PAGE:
Antiguan artist and writer Frank Walter was an eccentric recluse who is now being celebrated as one of the Caribbean’s most complex and prolific artists of color.
Walter produced paintings that dealt with nature and social identity as well as abstract explorations of nuclear energy and the universe. His portraits were both real and imagined –including a ballerina’s legs in African Genealogy, Hitler in Dipsomaniac, Walter himself as Christ on the Cross, and Prince Charles and Princess Diana as Adam and Eve.
Walter’s miniature landscapes of Scotland, the country that he fell in love with during a visit in the 1960s, show remarkable attention to detail in capturing the genius loci of the many places he called home, sometimes for less than twenty-four hours. As with his Antiguan vignettes, he transports the viewer through his direct, unadulterated approach. Typically painting in oil on rudimentary materials, his work reveals a heightened awareness of place and a unique, immediate vernacular style.
Besides painting, sculpture, and photography, Walter also created poetry, plays, and music. He penned over twenty-five thousand pages of essays on art, history, and genealogy; a seven-thousand-page typewritten autobiography, and a privately printed book entitled Sons of Vernon Hill. Over 400 hours of tape recordings reveal a philosopher whose voice sounds not unlike Winston Churchill’s and resonates deeply with rich intellectual inventiveness and compassion.
Self-styled as the 7th Prince of the West Indies, Lord of Follies and the Ding-a-Ding Nook, Walter was an artist with acute philosophical sensibilities, intellectual genius, and along with those attributes, perceived mental imbalances. He struggled with society’s inequality, with race proving to be one of the most difficult issues for him.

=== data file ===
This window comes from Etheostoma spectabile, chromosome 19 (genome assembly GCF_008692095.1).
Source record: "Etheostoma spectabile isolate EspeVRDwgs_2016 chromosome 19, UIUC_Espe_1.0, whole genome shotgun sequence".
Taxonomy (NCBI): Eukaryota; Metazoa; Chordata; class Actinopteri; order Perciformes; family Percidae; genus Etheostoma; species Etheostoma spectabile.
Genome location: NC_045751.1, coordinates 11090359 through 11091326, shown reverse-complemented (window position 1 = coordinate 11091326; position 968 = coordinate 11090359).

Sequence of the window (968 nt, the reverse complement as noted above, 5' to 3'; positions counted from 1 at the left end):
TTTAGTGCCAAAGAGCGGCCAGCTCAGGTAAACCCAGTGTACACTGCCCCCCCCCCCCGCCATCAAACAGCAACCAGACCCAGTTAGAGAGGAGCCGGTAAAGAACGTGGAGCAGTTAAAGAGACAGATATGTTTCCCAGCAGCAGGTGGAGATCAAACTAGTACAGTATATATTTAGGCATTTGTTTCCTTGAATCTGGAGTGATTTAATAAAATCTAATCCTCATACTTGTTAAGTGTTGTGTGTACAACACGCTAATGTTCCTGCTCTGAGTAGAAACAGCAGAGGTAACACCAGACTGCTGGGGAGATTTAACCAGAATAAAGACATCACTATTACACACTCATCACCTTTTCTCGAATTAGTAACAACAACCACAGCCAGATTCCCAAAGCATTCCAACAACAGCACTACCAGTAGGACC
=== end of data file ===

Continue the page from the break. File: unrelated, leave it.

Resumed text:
This stemmed from the then-forbidden secret handed down to him from family matriarchs – namely, that he was descended from both slave
owners and the enslaved. As a result of this knowledge, which was taboo for his time, and his exposure to harsh racism in the United Kingdom, Walter entertained delusions of aristocratic grandeur, chiefly the belief that the white slave owners in his family linked him to the noble houses of Britain and Europe.
Noted as the first person of color to manage an Antiguan sugar plantation, Walter was offered a lucrative position to manage the entire Antiguan Sugar Syndicate. He opted instead for a working tour of industrial Europe and Britain, aiming to study new technology
abroad to bring back to his country. England, however, was nothing like his island paradise, and racial prejudice made it impossible for him to secure the kind of managerial position his skills deserved.
Added to this disappointment, he found himself distanced from family members who could pass for white. Racial clashes in London further isolated him – until, suffering from hallucinations, Walter was institutionalized.
Walter was perpetually trapped between the worlds of Otium and Negotium and was isolated by his acute intelligence. Returning nearly eight years later to an economically troubled Antigua, Walter relocated to Dominica to carve out of the forest, by hand, his agricultural estate Mount Olympus, only to
have it confiscated by the government after many years of toil. Despondent, he returned to Antigua where he retreated from society after a failed campaign for prime minister.
Art became his solace, as he returned to nature, high on a hillside without running water or electricity to spend the last decades of his life in peaceful isolation. Walter created his own universe to insulate himself and others from injustice, and this book celebrates his achievement. Walter died in 2009, a visionary and, without question, the most enigmatic Caribbean artist of his time.